Adaptive gridding techniques fall into
two broad classes, adaptive mesh redistribution (i.e.
Movind Mesh Method) and adaptive mesh refinement, both
contained in the acronym AMR. Techniques for the moving
mesh method continuously reposition *a fixed number*
of cells, and so they improve the resolution in particular
locations of the computational domain.

It has been amply demonstrated that significant
improvements in accuracy and efficiency can be gained
by using the moving mesh methods for problems having large
solution variations. This is especially true in areas
such as fluid dynamics, hydraulics, combustion, and heat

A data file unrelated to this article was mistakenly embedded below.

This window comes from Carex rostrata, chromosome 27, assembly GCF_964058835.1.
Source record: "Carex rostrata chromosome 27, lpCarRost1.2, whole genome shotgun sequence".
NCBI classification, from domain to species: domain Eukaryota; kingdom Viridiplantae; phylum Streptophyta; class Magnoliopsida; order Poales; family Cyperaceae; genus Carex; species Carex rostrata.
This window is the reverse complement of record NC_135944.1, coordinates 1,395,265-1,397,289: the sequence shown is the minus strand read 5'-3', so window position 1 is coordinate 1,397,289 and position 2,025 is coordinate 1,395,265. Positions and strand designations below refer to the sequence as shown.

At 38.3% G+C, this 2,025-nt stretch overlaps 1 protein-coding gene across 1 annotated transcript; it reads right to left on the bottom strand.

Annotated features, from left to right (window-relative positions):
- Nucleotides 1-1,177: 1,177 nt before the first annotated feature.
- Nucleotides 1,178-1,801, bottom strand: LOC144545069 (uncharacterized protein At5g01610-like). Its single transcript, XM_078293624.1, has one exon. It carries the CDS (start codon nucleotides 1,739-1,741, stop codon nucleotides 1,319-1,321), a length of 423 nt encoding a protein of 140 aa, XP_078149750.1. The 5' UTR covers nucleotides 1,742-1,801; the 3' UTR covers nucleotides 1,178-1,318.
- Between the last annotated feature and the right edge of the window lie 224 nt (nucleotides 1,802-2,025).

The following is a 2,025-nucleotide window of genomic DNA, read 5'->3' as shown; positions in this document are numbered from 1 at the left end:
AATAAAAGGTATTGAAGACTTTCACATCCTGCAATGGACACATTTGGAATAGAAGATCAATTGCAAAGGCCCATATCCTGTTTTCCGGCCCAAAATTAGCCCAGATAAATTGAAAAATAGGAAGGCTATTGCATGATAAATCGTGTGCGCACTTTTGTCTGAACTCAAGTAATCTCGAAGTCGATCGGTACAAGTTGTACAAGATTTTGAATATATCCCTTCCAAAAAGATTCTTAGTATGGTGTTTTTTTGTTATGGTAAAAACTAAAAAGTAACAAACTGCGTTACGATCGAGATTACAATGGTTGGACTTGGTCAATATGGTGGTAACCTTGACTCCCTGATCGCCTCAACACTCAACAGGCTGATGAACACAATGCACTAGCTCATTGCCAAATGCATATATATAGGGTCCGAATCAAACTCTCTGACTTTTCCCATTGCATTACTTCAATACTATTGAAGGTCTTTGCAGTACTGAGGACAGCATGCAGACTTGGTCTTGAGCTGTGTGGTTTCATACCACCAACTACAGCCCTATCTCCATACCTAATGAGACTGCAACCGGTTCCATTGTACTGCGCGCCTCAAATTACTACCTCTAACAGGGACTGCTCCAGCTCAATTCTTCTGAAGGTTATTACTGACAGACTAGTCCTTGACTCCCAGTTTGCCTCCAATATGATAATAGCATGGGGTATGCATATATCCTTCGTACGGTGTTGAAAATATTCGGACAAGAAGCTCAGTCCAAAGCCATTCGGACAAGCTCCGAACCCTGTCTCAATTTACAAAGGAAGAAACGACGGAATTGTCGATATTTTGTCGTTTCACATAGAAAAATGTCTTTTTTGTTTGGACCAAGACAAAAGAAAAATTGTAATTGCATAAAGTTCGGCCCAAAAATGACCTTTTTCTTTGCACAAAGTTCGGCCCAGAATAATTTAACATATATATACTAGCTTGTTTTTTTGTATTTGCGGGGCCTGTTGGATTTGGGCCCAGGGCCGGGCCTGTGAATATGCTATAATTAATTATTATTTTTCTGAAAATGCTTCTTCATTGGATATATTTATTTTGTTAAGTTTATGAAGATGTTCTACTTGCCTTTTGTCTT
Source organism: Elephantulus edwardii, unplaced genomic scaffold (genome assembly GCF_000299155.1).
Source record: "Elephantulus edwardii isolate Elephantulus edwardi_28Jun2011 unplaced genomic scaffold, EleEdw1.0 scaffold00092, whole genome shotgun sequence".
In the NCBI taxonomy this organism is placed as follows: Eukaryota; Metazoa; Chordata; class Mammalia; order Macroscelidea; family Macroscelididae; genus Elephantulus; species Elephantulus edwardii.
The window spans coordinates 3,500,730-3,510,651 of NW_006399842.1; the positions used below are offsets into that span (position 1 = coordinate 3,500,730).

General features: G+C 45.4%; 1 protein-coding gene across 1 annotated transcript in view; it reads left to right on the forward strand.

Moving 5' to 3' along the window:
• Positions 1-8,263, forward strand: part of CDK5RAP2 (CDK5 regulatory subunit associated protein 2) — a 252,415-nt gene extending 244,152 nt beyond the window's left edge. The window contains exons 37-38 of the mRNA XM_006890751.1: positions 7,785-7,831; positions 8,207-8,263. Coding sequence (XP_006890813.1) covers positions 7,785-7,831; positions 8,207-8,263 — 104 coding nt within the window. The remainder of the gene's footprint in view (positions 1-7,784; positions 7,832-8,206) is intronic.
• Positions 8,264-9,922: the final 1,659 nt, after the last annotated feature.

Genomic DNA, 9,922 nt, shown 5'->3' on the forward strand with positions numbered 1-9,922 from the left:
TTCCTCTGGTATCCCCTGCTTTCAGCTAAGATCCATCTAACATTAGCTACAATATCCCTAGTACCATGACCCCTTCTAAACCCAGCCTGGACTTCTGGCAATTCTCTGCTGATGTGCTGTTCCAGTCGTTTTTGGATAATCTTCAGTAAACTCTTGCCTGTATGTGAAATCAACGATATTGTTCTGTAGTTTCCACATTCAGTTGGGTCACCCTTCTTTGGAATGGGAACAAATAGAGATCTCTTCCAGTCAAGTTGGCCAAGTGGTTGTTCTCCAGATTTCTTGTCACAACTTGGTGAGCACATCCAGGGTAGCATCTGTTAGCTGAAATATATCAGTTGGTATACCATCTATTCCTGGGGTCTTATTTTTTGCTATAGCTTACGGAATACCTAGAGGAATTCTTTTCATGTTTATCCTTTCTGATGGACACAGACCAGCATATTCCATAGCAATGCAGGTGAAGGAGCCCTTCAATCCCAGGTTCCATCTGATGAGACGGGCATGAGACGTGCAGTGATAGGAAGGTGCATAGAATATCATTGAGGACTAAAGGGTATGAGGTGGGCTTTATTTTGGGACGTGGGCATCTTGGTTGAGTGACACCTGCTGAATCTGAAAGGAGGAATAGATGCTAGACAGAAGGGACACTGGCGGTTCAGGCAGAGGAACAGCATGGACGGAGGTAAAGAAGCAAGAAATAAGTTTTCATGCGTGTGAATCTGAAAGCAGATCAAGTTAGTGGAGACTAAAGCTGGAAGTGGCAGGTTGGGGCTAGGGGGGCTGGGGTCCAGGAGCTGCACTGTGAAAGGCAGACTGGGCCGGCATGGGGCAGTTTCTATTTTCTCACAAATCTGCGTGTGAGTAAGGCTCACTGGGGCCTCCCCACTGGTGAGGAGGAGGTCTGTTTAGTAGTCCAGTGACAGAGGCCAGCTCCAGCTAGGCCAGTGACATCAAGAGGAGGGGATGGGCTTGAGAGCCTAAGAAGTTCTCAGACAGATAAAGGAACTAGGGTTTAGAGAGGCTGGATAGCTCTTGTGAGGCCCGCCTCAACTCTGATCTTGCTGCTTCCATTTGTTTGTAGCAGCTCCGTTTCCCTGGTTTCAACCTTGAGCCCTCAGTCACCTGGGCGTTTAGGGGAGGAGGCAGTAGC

transfer. For problems in these areas, very fine meshes
are often required over a small portion of the physical
domain to resolve large solution variations there. Numerical
solution of these problems using uniform meshes is formidable,
even with the use of supercomputers when the systems involve
two or more spatial dimensions. Because of the great potential
of the moving mesh methods for reducing computational
costs and data storages without reducing the overall level
of accuracy, it is a forefront area in scientific computation.